By Tom Sellar
By Emily Warner
By R.C. Baker
By Alexis Soloski
By Alexis Soloski
By R. C. Baker
By Alexis Soloski
By Tom Sellar
For people in many parts of the world, the question of Palestine remains one of the few conduits through which political dissent can be channeled. From North Africa to Malaysia, Palestine functions as a useful but risky symbol of American double standards for autocratic leaders eager to find attractive but distant outlets for the frustration of their oppressed subjects. While everyone has tried to co-opt the Palestinian issue, from Saddam Hussein and the late King Hassan of Morocco to Osama bin Laden and, most recently, the de facto Saudi leader, Prince Abdullah, no country has been more deeply affected by the Palestinian saga than Lebanon. While Palestinians, as the great Palestinian poet Mahmoud Darwish put it, "saw in Lebanon only our own image in the polished stone," many Lebanese found a clearer picture of the inequities of their own society reflected in the shards of the refugee camps around Beirut.
It is not surprising, then, that the first true magnum opus of the Palestinian saga, Gate to the Sun, has been written by a Lebanese novelist. At over 500 pages, Elias Khoury's novel mirrors the narrative of 1001 Nights. But instead of Scheherazade telling stories to keep herself alive, in Gate to the Sun we have a makeshift doctor in a makeshift hospital in a makeshift homeShatila, a camp outside Beiruttelling stories to a man in a coma, trying to keep him alive. The patient, Yunes, is from Galilee, where he left Nahla, the love of his life. The whole novel takes place at Yunes's bedside in the stifling atmosphere of the camp and is filled with flights of memory. Through the storytelling voice of Dr. Khalil we join Yunes and Nahla as they meet in a cave dubbed Bab al-Shams in Arabic, or "Gate to the Sun." (The title itself alludes to Bilad al-Shams, the traditional name for Syria, Lebanon, and Palestine, long considered a single entity.) Since Dr. Khalil is essentially talking to himself, we, as readers, share an intimacy with the text that is both haunting and exhilarating.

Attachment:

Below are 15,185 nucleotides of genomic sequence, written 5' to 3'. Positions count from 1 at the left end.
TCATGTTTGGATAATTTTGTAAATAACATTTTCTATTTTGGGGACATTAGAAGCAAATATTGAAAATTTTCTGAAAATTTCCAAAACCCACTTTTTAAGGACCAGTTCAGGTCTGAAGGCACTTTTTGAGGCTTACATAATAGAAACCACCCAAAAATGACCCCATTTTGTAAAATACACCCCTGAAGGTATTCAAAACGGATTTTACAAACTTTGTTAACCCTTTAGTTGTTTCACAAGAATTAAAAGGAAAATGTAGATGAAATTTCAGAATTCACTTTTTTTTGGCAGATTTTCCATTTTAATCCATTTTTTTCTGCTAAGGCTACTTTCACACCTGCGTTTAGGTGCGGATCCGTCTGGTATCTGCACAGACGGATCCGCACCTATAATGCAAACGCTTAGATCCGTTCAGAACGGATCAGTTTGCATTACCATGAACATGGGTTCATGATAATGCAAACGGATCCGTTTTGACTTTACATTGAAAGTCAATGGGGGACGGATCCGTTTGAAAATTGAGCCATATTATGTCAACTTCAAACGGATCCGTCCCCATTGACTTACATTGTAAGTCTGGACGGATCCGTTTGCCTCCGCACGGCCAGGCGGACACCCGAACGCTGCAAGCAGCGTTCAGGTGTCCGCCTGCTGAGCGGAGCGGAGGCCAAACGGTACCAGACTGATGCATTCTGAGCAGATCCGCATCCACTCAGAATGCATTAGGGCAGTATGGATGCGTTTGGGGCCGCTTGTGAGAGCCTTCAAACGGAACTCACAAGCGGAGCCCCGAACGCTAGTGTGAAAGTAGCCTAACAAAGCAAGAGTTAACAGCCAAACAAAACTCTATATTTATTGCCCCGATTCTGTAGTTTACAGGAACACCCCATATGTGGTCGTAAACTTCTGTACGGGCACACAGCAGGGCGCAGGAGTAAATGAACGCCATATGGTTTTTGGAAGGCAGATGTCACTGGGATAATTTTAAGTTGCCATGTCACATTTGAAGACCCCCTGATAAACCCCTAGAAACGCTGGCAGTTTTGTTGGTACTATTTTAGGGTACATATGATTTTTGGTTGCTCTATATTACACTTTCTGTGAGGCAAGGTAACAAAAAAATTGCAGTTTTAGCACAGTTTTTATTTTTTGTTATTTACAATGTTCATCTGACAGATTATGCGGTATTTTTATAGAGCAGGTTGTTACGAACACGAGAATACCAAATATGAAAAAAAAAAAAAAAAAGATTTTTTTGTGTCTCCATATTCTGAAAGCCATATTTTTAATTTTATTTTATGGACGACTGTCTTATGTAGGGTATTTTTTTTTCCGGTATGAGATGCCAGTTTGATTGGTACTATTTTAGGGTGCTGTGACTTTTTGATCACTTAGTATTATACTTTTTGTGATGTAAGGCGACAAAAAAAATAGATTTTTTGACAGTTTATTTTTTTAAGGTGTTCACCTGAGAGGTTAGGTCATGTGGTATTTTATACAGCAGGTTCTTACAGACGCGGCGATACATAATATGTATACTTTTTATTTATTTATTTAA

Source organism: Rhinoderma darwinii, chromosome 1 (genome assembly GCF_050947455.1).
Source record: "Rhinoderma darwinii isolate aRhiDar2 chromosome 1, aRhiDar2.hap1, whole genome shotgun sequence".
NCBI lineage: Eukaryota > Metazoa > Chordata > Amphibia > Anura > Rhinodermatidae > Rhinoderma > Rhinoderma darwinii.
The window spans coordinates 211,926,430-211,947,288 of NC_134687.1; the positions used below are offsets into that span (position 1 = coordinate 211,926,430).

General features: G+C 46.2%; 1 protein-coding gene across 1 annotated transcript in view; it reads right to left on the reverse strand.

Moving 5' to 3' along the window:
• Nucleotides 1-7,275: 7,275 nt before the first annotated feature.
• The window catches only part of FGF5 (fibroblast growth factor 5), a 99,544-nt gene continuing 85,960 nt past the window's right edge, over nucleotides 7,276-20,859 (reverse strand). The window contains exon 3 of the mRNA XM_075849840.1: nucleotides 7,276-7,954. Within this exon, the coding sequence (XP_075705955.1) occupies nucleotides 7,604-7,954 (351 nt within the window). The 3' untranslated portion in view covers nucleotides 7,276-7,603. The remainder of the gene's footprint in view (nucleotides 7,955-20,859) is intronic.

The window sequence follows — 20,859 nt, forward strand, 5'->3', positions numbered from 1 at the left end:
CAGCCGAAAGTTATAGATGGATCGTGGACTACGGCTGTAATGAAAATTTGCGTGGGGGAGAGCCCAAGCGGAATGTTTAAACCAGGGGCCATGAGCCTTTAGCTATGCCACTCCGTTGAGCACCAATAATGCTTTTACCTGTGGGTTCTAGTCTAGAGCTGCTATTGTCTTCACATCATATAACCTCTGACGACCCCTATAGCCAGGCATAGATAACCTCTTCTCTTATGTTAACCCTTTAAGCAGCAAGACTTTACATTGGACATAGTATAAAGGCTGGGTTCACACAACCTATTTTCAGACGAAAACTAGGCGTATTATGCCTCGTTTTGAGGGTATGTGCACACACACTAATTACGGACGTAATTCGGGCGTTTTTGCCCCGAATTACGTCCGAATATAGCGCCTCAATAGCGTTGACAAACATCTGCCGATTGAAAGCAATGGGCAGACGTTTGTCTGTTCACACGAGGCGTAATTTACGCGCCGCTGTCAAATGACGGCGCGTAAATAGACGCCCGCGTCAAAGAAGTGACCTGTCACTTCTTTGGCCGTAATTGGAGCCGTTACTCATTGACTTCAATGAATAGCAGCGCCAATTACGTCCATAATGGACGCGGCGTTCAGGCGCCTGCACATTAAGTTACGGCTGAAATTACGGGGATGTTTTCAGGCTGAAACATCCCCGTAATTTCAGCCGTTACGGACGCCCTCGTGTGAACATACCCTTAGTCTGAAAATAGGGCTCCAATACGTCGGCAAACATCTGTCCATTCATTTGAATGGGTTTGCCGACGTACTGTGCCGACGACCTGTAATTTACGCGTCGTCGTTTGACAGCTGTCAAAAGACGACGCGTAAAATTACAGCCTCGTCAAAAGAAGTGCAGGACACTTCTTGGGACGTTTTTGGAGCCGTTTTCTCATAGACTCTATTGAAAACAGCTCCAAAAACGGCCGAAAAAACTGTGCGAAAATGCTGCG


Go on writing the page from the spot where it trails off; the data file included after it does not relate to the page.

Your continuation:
Originally published in Beirut in 1998 to great acclaim throughout the Arab world, the novel has just come out in French and Hebrew translations while still awaiting a home in English. Reactions have been enthusiastic in France, where the book was chosen as a Le Monde Diplomatique book of the year. But the Hebrew version moved the novel into contested territory. Having already published Darwish, North African novelist Mohammed Choukri, Sudanese novelist Tayeb Saleh, and others, Yael Lerer, head of Andalus, a small Israeli press dedicated exclusively to publishing contemporary Arabic literature in Hebrew, was eager to take on new writers. But when news first came out that Gate to the Sun would be published in Hebrew, Khoury was fiercely attacked in the Egyptian press. The well-known Egyptian critic Mahmoud Amin El-Alim, writing in the literary paper Akhbar al-Adab, wrote that to cooperate in such projects "is to accept a contract for normalization in culture, the last remaining fortress of resistance, now that political and economic normalization are implemented."
La Porte Du Soleil
By Elias Khoury, translated into French by Rania Samara Actes Sud/Sinbad/Le Monde
Diplomatique, 628 pp.
While "normalization" is generally defined as resistance to the dictates of Israeli or American interests, it has also become a bludgeon wielded against any attempts by Arab intellectuals to forge a critical position and move out of the straitjacket of a "with us or against us" situation. Khoury, Moroccan novelist Mohammed Berrada, Edward Said, and others led a counterattack. While Said called the attack on Andalus "a sorry spectacle," Khoury condemned the complacency of intellectuals who considered economic and political normalization a done deal, and who have used "cultural resistance" as a smoke screen to hide their failure to create a truly oppositional force.
For Elias Khourycurrently a visiting professor at New York University's Department of Middle Eastern StudiesPalestine, Israel, and normalization are not part of an abstract intellectual power struggle, but the core issue of the varied abuses of political power throughout the region. Khoury has lived a life closely bound with Palestinians, having first encountered them as schoolmates in Beirut, and then having visited them in the camps. Like many leftist intellectuals who came of age in the 1960s, Khoury saw firsthand the moral bankruptcy of an official political rhetoric that championed the Palestinian cause while excluding and oppressing the refugees living in their midst. Thus, his own struggle to tell the Palestinian story is a far cry from the posturing of those who took him to task for wanting the book translated into Hebrew.
As a key member of the Palestine Research Center in Beirut, Khoury was deeply involved in the project of getting to know and understand Israeli society, the Zionist movement, and the Jewish question. This effort was not some dreamy urge for coexistence, but an act of intellectual resistance to the blindness and denial that had overtaken official Arab political discourse following the defeat of 1967. The work, then, was not about "getting to know the enemy," but about facing oneself. In Gate to the Sun, it seems as if Khoury wants to lead both Palestinians and Israelis along different paths of confrontation with memory and ideology.